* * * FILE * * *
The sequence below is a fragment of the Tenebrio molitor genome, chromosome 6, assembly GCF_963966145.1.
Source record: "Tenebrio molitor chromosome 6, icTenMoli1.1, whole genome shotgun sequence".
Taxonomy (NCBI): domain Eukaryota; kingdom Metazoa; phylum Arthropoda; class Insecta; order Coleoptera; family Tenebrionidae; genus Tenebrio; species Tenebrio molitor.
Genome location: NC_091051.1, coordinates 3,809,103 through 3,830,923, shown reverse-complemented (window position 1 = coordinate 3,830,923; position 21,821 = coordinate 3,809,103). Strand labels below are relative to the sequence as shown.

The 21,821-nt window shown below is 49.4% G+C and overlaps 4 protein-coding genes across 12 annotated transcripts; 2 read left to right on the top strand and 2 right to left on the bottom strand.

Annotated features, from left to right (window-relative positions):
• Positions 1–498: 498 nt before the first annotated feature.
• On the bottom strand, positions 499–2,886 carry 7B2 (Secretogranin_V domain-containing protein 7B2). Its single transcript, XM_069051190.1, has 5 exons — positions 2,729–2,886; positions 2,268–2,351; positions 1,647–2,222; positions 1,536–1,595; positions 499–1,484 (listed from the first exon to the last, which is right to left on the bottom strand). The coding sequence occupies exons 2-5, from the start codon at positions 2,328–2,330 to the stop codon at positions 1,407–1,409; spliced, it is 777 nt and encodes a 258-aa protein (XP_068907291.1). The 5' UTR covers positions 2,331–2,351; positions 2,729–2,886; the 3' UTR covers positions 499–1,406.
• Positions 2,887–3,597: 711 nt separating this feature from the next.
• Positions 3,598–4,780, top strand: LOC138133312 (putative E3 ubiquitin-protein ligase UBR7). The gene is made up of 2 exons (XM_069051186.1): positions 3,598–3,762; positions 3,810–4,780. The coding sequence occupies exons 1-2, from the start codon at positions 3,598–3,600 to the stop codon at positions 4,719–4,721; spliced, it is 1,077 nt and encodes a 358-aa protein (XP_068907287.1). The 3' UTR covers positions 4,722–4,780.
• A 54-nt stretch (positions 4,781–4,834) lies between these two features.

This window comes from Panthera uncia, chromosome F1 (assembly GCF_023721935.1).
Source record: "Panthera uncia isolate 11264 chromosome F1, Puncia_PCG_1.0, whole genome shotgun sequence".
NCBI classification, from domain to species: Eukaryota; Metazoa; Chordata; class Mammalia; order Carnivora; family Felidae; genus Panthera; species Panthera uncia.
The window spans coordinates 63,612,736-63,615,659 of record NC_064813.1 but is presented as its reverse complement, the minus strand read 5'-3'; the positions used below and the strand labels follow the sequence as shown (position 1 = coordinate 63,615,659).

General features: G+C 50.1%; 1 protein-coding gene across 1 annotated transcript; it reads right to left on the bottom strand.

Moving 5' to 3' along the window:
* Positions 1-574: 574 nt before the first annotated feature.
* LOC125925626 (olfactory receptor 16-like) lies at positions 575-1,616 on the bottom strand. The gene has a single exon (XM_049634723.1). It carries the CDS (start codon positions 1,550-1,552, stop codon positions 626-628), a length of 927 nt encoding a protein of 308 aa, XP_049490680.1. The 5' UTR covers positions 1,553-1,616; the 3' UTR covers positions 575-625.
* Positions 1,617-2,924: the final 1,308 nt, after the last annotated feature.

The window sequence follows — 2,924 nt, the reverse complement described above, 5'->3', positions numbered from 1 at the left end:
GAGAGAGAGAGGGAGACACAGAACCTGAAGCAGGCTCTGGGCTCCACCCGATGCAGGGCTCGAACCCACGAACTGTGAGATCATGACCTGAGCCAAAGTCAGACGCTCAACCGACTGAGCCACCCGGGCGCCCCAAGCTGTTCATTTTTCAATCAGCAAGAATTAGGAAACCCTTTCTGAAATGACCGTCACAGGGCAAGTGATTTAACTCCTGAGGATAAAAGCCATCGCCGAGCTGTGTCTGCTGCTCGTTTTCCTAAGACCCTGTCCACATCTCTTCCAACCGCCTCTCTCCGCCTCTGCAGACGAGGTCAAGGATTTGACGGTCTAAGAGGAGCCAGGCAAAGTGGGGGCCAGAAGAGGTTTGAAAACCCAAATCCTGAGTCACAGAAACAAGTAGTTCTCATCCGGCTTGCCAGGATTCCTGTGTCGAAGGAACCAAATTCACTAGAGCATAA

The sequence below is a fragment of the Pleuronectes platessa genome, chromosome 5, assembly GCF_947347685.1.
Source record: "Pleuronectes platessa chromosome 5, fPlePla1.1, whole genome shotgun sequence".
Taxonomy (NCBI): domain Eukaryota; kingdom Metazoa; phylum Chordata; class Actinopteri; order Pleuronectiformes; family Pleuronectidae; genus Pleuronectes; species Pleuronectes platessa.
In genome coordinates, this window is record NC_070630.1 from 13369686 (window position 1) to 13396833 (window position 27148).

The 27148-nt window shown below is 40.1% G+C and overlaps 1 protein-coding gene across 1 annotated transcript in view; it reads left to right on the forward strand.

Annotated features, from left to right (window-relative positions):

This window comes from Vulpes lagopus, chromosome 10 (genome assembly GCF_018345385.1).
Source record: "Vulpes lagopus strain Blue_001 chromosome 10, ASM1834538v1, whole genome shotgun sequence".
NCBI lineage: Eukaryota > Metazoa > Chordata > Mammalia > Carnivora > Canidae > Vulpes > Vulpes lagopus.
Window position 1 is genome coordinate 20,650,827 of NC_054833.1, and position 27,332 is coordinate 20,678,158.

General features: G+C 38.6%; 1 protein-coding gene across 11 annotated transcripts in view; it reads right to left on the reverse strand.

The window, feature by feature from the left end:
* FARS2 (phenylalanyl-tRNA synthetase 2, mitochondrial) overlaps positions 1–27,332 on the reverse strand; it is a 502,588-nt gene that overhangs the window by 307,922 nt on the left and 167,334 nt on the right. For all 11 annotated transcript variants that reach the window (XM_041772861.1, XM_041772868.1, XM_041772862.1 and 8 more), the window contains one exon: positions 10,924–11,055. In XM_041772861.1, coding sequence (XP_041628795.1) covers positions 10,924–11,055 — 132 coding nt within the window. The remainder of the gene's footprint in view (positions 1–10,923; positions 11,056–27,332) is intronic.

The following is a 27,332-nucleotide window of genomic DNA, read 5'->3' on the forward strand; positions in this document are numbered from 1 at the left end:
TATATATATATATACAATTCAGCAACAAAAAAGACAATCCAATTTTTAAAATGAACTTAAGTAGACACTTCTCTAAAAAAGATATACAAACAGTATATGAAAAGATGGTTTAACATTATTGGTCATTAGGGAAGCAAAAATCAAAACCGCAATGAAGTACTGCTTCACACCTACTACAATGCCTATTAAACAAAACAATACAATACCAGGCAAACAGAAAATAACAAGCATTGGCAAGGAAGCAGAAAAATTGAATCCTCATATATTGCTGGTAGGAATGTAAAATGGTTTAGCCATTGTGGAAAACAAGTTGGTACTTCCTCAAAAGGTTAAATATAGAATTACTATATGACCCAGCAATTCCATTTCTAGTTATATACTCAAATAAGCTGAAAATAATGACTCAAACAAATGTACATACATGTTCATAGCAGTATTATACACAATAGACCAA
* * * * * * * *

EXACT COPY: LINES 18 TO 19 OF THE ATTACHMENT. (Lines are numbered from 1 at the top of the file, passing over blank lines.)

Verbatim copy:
* Positions 1-574: 574 nt before the first annotated feature.
* LOC125925626 (olfactory receptor 16-like) lies at positions 575-1,616 on the bottom strand. The gene has a single exon (XM_049634723.1). It carries the CDS (start codon positions 1,550-1,552, stop codon positions 626-628), a length of 927 nt encoding a protein of 308 aa, XP_049490680.1. The 5' UTR covers positions 1,553-1,616; the 3' UTR covers positions 575-625.